Ten years ago, the world changed. 9/11 is the most significant event of my generation. With any luck, it will be the last of it’s kind. But I doubt it. There has always been terror, and there have always been those who wield it. Some, like myself and other writers, wield terror creatively, not to impose fear, but to face them. In facing our fears, we find out who we are. By looking into the shadows, we expose our personalities to the brightest lights.
The best horror has always been a reflection of society’s fears. Vampires and werewolves were born out of superstition. Other monsters, such as Frankenstein and Godzilla, were born out of science and nuclear war. These days, we have no need of superstition, nor monsters. Our fears lie waiting behind much more familiar doors.
Our greatest threat is human. Humans are capable of far more destruction than any monster. As we found ten years ago, our monsters may be anywhere and strike at any time. We live in a world where a simple search on your computer may find pedophiles next door. Mothers and fathers kill their children. We are connected by the anonymous thread of the internet, never knowing who is on the other side. Yet, we post everything about ourselves and our loved ones for all to see. Meanwhile, there are those out there who would use that information to harm our children.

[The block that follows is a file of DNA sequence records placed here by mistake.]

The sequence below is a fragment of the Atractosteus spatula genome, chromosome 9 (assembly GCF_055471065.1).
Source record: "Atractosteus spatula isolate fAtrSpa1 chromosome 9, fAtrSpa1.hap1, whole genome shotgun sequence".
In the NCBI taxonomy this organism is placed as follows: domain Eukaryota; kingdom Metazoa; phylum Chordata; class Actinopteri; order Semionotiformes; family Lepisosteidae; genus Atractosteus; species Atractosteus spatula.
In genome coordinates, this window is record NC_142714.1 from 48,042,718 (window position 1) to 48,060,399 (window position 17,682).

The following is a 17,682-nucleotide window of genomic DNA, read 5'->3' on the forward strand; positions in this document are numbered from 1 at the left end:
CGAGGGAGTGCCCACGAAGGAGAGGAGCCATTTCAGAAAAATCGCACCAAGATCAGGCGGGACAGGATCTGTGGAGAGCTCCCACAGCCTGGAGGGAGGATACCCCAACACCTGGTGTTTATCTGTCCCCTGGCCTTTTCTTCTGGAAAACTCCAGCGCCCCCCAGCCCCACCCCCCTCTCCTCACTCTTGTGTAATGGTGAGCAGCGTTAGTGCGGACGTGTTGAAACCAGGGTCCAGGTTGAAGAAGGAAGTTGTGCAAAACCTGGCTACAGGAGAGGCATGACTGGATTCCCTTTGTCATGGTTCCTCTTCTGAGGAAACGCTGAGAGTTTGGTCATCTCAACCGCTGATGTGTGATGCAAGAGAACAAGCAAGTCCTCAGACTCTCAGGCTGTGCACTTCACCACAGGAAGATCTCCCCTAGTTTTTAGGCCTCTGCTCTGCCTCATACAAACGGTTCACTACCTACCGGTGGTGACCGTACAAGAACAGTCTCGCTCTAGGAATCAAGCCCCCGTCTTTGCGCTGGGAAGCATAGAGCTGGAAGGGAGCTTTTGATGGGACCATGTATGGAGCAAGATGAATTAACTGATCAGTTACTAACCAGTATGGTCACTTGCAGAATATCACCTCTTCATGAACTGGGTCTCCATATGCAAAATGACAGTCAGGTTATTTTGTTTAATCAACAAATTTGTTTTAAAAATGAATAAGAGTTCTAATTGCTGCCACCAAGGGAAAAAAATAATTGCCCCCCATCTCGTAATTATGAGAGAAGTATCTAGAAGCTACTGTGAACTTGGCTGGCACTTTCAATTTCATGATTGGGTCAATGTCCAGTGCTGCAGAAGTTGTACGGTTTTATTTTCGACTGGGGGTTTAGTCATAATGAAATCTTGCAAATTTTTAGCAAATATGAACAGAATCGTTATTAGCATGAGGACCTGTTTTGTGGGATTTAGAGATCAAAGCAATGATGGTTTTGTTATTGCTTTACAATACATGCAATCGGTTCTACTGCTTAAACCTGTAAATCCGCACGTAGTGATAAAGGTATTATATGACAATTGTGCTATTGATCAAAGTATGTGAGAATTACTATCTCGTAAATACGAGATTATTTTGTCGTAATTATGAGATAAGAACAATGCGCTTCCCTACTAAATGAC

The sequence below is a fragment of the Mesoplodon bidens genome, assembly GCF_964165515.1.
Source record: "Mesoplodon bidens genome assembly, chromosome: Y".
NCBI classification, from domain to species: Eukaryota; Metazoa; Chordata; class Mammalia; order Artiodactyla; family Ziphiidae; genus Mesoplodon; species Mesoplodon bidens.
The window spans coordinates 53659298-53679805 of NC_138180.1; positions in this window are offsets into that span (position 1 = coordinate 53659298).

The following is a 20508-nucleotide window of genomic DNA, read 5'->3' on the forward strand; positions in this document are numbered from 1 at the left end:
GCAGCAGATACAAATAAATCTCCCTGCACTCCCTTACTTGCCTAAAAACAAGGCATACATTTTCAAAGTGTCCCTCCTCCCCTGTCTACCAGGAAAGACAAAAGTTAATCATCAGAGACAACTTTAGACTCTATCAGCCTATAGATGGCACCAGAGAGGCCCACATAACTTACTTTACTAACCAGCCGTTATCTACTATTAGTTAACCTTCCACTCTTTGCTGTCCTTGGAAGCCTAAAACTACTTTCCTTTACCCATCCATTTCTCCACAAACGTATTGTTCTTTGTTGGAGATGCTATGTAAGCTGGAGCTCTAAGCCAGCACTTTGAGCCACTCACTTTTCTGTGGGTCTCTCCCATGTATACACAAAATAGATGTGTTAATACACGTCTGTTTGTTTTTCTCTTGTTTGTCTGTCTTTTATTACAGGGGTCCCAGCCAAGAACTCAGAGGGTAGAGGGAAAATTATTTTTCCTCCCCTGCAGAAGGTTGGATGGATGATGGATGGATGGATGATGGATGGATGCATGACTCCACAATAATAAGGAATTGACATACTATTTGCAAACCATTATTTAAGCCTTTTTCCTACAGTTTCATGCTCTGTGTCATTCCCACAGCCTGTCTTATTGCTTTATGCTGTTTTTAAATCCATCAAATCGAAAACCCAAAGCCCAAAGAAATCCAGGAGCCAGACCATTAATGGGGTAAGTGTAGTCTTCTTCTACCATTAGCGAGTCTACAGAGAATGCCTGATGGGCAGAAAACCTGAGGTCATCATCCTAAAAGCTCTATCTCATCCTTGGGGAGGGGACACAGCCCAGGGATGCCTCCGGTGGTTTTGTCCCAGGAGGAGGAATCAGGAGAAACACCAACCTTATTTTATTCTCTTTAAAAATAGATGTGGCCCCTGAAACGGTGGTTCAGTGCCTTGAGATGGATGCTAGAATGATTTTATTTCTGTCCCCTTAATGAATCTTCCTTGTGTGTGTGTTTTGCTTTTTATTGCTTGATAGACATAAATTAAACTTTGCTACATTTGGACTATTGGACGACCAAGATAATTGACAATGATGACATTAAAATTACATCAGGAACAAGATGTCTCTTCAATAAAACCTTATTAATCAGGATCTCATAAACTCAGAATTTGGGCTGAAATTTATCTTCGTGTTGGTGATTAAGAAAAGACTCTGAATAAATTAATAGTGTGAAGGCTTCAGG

This is the world we live in, an age of enlightenment. We know the capabilities of humankind, both good and bad. 9/11 was a reflection of that knowledge.
You may have seen the terrorists, at the airport, in their cars, out and about before the attacks. They weren’t hiding in caves. They were living among us. They committed a horrible act that most of us could have never imagined would take place in the United States. Two structures synonymous with our success toppled in a matter of minutes. The horrified and hopeless jumped to their deaths. Almost three thousand people died on that day.
But then, the most amazing thing happened. People ran in to the collapsing buildings trying to save others. Others dug through the wreckage looking for survivors. A group of passengers on a hijacked plane said, “Let’s roll.” and showed the terrorists real strength. We came together as a nation, paid our respects, and healed.
We will never forget. We saw our greatest fears come to life, but that isn’t what will be remembered. We will remember the great strength shown in its wake. Today, we remember the heroes of 9/11, those who died and those who lived. We remember the day we were thrust into the darkness and found our greatest light. We remember where we were, how we felt, and how it changed everything.
Ten years ago, I was a journalism student, waking up to a phone call from my best friend. He said, “Dude, we are under attack.” I will remember that phone call for the rest of my life. I will remember the heroic acts of those who refused to give in to fear. I will remember their affect on me. I will never forget. I doubt you will, either.
Our fears make us human. Our ability to overcome them makes us special. God bless the heroes who that showed us that.